FREMONT, CA – In many parts of the world, snake bites claim thousands of lives each year. However, access to antivenom is significantly limited, and in some cases, non-existent. Almost 138,000 people lose their lives to snake bites each year due to unavailability of immediate treatment. Unlike most crises, snakebites have failed to grasp the attention of governments as well as the public.
It was as recently as May 2018 when the World Health Organization (WHO) took notice of the magnitude of the problem and declared snake bites as a global health priority. According to a senior researcher at the Center of Snakebite Research and Interventions (CSRI), most snakebite victims reside in rural tropics of sub-Saharan Africa and southern Asia. The lack of political voice in the regions has caused government agencies to neglect the seriousness of the crisis.
The sad truth lies in the fact that most snake bites can be rendered ineffective by providing timely treatment to the victims. The negligence by authorities can be considered more of a cause to these deaths, rather than the snakebites themselves. For instance, many countries with snakes of similar toxicity have distinct snakebite mortality rates based on the availability and access to antivenoms.
One of the biggest challenges in the treatment of snakebites is the difference in the toxicity and composition of venoms. As a result, the treatment needs to be tailored to each patient according to the species and kinds of snakes. Each variety of antivenom can only be used against one type or a small group of snakes native to a particular region.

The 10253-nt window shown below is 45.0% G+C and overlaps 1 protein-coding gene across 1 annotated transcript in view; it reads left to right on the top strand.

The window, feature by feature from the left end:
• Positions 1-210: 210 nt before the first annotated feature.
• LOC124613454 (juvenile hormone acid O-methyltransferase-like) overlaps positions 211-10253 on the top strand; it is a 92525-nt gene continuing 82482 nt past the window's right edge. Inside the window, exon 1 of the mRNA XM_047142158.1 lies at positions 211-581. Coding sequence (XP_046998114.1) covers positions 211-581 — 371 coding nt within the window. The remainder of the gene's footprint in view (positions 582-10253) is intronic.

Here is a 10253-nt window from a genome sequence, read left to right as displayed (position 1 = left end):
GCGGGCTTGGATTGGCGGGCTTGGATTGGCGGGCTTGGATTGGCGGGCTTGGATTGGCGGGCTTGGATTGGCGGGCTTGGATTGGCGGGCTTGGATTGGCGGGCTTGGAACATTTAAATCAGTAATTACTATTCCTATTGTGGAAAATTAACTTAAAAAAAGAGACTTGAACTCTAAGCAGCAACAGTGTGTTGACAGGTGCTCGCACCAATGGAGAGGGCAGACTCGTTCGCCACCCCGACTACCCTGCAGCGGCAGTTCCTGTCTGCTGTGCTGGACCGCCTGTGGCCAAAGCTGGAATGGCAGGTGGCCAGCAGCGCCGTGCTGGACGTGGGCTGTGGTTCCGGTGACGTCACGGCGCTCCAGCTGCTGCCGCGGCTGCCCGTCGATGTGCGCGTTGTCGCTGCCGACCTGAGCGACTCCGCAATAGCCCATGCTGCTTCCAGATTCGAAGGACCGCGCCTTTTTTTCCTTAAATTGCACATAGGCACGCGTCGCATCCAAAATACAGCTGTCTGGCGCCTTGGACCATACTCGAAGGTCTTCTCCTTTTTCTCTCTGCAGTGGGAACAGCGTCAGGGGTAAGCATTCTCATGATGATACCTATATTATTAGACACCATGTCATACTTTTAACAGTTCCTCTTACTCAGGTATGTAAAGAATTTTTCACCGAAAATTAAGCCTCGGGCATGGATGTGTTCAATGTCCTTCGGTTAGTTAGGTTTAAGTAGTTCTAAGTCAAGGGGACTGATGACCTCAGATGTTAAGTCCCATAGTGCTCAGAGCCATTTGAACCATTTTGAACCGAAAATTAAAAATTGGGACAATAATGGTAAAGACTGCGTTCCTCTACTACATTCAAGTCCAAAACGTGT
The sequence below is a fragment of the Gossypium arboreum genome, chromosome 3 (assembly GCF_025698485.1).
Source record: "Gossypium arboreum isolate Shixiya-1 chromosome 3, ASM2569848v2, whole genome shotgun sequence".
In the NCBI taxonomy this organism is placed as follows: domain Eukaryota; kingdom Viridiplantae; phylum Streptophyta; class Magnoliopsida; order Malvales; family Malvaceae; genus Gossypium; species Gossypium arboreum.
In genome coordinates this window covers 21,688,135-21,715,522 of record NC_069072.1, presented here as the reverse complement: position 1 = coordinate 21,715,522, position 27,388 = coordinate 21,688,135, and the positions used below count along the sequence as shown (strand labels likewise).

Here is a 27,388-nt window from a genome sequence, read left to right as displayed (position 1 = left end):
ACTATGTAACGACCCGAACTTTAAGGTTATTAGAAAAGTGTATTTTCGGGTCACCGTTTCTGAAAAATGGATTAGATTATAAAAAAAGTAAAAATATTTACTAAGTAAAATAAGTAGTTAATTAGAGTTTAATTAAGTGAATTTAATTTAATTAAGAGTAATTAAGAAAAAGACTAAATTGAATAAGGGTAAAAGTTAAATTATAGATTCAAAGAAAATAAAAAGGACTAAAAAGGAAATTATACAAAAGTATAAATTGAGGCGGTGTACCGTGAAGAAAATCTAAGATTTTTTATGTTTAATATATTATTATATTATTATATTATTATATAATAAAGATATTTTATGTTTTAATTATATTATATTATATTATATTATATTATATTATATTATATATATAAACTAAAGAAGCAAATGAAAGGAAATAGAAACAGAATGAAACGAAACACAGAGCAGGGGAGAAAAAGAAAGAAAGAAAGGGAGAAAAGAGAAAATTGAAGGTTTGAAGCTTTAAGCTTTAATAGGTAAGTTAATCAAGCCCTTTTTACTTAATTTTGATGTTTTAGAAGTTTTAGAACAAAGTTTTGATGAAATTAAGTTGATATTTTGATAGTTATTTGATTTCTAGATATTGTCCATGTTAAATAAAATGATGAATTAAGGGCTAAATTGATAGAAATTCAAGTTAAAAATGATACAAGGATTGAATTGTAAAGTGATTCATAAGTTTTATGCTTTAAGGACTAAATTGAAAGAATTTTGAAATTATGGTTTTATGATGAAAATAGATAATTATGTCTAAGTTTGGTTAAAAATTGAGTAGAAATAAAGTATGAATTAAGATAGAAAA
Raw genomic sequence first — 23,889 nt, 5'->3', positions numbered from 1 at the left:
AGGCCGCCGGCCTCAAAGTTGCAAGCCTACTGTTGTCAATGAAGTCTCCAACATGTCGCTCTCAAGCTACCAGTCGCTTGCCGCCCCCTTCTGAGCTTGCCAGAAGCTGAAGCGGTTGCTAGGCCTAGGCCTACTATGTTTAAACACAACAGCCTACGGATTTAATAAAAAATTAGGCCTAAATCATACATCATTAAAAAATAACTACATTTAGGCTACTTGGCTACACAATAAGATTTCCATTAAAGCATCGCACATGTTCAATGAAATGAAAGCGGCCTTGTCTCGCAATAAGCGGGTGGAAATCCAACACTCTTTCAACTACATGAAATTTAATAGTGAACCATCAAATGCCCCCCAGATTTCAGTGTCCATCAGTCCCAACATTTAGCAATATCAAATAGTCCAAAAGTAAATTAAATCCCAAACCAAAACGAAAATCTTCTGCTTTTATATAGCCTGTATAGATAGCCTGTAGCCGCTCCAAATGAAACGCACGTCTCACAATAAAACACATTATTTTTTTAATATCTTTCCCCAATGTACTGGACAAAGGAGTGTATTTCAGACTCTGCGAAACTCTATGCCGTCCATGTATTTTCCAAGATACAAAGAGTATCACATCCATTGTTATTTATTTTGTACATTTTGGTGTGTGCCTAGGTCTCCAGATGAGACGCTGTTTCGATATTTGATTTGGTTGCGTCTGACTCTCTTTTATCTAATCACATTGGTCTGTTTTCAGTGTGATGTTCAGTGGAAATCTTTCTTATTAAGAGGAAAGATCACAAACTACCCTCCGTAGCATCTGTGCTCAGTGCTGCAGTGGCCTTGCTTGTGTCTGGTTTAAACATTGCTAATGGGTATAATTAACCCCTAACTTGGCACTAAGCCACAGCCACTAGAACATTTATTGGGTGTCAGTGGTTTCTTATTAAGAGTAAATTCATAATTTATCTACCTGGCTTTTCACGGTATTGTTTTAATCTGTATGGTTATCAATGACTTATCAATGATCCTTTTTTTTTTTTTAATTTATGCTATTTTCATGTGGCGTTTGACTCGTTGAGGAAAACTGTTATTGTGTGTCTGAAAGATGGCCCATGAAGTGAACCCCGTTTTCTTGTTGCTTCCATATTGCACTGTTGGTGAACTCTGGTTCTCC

The approach utilized in the manufacturing of antivenoms can be considered archaic. In the process, the snake is milked for its venom, and a tiny amount of the toxin is injected into an animal to activate the response of its immune system. The antibodies generated by the animal are extracted from its blood and purified, before turning it into antivenom.
Antivenoms comprise of polyclonal antibodies produced by animals which have immunized by injecting them with small amount of venom over a period of time. The outdated process is expensive, not only to manufacture, but also to supply to the patients. Hence, there is an imperative need for innovation in this sector as the antivenoms are effective only if the victims are treated immediately after the bite.